With tax season upon, the stress of filing taxes can cloud judgement and leave taxpayers vulnerable to becoming victims of fraud. To avoid becoming a victim of a tax scam, you have to know how the Internal Revenue Service (IRS) would typically initiate contact with you.
Under most circumstances, the IRS will contact you via standard mail. In special circumstances, they may have someone call or visit your home or business. Some of the special circumstances, include but are not limited to: an overdue tax bill, an open criminal investigation, or to secure a delinquent tax return. Before the IRS makes a phone call or an in-person visit, you would have received multiple notices in the mail.
Criminals that are impersonating the IRS can be aggressive and sophisticated. From using fake names to counterfeit IRS identification badge numbers, the method in which scammers try to coerce payments is not a method used by actual IRS employees. Scammers will always try to instill a sense of fear and urgency in order to get what they want. Before you give in, take a moment to evaluate the legitimacy of what they’re asking for and the method of payment they are requesting.
Unlike scammers, the IRS will never demand a specific form of payment, like a prepaid debit card, gift card, or wire transfer. They will also never require immediate payment or threaten to bring local police, immigration officers, or other law enforcement agencies to arrest you for not paying. In fact, the IRS cannot revoke a license or immigration status. Threatening you with law enforcement action is just one of the many ways scammers try to instill fear.
The IRS assigns overdue tax debts to private debt collection agencies. Before a debt collection agency calls, the IRS would have sent you, the taxpayer, a letter letting you know that the debt has been turned over to one of the private agencies. The IRS only uses the following private collection agencies (PCAs): CBE Group, Coast Professional, and ConServe. Only one of the aformentioned agencies will contact you about the tax debt that was turned over, not all of them at once. If they contact you, remember that PCA representatives will never ask for a prepaid gift card, they will never take law enforcement action, and most importantly, they will only ask for payments to go to the U.S. Treasury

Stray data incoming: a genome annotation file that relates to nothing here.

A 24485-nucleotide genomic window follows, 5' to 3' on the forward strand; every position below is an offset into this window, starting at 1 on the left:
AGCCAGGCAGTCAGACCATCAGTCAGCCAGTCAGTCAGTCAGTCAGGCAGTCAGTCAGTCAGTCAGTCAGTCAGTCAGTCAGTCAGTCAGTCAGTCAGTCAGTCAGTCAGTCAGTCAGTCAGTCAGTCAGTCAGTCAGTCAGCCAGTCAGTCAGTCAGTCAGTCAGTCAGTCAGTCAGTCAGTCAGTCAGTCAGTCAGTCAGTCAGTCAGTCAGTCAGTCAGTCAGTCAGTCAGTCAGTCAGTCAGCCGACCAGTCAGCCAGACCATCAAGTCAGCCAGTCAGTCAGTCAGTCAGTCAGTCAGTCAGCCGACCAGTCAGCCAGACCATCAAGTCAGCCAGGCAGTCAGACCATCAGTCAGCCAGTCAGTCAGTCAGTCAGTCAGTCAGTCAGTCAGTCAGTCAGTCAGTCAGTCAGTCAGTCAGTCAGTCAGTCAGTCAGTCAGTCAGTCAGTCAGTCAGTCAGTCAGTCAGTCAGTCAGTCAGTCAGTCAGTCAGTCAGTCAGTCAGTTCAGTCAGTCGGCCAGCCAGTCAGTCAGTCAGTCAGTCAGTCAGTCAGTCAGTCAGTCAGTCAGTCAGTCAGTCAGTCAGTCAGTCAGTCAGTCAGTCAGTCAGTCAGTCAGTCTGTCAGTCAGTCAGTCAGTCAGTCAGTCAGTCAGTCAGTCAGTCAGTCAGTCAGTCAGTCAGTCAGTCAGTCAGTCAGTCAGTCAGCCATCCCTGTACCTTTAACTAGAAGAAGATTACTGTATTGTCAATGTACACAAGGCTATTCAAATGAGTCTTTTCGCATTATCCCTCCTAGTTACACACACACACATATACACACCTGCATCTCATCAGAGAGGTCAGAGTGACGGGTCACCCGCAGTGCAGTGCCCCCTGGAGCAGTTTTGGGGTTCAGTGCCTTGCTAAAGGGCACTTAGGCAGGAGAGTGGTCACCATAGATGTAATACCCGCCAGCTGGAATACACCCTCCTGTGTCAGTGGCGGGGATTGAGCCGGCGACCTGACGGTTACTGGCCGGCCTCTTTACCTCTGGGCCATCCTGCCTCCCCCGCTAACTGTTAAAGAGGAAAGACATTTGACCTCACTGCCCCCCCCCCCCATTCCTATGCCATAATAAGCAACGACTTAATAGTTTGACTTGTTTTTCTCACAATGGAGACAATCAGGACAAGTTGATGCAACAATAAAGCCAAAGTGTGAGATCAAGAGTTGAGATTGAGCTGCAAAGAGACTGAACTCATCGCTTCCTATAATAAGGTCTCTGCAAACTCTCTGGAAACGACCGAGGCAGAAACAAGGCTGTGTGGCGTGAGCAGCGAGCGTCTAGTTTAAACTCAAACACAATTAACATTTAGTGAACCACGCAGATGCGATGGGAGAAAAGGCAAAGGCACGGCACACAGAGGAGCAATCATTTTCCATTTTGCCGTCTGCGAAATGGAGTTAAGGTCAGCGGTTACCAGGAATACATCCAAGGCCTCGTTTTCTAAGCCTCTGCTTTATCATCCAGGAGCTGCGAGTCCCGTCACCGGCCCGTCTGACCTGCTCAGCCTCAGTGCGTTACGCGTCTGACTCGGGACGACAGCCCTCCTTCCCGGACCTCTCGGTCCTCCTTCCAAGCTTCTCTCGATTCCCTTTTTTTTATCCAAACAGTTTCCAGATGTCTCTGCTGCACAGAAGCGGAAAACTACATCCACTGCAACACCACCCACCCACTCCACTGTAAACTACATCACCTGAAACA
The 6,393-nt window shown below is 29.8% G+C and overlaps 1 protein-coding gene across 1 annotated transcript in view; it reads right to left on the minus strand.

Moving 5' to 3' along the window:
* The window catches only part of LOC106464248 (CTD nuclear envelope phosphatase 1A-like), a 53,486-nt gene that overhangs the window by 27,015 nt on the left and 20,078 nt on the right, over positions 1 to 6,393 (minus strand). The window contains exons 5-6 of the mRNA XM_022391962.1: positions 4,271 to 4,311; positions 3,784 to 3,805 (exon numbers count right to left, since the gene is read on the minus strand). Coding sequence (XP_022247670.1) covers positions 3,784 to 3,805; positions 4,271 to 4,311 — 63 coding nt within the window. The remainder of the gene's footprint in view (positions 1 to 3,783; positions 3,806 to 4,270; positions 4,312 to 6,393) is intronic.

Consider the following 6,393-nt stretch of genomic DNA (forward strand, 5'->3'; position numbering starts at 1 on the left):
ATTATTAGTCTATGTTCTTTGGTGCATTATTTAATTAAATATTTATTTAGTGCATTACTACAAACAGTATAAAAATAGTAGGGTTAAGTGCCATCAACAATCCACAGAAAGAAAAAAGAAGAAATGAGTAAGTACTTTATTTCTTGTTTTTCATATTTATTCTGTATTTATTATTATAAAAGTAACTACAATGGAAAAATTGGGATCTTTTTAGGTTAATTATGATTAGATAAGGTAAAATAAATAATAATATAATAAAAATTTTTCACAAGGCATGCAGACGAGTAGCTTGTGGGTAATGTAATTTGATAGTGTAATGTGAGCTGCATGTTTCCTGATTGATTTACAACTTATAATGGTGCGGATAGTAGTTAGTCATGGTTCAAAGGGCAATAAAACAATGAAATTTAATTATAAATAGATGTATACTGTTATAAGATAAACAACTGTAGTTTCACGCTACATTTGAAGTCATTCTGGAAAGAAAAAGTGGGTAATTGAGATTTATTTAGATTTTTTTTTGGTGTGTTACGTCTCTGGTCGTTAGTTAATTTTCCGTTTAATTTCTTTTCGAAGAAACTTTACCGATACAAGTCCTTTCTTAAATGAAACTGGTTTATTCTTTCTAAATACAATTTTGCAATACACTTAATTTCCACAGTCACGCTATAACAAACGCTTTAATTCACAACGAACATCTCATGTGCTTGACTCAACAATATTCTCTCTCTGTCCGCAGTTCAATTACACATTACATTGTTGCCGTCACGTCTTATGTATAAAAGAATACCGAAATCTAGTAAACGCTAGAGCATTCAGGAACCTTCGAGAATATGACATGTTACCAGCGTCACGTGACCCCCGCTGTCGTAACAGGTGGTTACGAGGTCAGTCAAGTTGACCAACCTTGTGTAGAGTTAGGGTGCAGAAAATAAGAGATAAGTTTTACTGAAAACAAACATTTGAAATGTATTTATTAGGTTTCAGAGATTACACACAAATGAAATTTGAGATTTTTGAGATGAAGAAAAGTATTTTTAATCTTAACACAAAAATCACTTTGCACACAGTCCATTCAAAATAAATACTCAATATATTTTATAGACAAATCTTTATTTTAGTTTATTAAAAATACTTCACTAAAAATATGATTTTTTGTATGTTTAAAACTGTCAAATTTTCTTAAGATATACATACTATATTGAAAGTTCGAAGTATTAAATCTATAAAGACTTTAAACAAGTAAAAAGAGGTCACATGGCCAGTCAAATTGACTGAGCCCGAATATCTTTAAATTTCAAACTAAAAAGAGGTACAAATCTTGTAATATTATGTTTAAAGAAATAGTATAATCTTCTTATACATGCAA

As you prepare to file your taxes this year, remember, the IRS will never contact you via email, text messages, social media, or demand immediate payments. If you’re unsure if you owe money to the U.S. Treasury, you can check your tax account by visiting: http://www.irs.gov/payments/view-your-tax-account.
If you believe that you or someone you know has been a victim of a scam, contact the PCSO at 727-582-6200.
Non Emergency Line: (727) 582-6200 | In an Emergency call 911ADA info